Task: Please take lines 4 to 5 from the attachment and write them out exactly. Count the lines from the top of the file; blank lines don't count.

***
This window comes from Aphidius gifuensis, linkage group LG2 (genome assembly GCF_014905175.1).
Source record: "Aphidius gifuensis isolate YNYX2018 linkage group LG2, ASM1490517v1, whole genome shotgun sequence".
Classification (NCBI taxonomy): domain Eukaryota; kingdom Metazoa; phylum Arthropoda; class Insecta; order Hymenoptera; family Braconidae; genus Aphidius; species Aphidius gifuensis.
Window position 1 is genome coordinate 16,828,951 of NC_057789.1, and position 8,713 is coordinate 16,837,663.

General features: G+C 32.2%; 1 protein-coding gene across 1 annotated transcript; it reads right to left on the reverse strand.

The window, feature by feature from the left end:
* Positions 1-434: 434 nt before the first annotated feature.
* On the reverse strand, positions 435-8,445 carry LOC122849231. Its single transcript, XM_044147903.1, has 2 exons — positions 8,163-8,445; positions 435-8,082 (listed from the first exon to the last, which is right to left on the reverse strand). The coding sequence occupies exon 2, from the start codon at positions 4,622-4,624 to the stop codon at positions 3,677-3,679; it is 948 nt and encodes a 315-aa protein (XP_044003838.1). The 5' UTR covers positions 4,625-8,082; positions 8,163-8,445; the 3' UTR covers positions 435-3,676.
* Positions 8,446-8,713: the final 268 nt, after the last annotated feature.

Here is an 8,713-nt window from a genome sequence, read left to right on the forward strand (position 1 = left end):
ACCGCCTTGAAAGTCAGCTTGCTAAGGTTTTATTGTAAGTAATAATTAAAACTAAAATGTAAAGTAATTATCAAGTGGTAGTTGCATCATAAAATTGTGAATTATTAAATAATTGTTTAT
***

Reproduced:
Window position 1 is genome coordinate 16,828,951 of NC_057789.1, and position 8,713 is coordinate 16,837,663.

General features: G+C 32.2%; 1 protein-coding gene across 1 annotated transcript; it reads right to left on the reverse strand.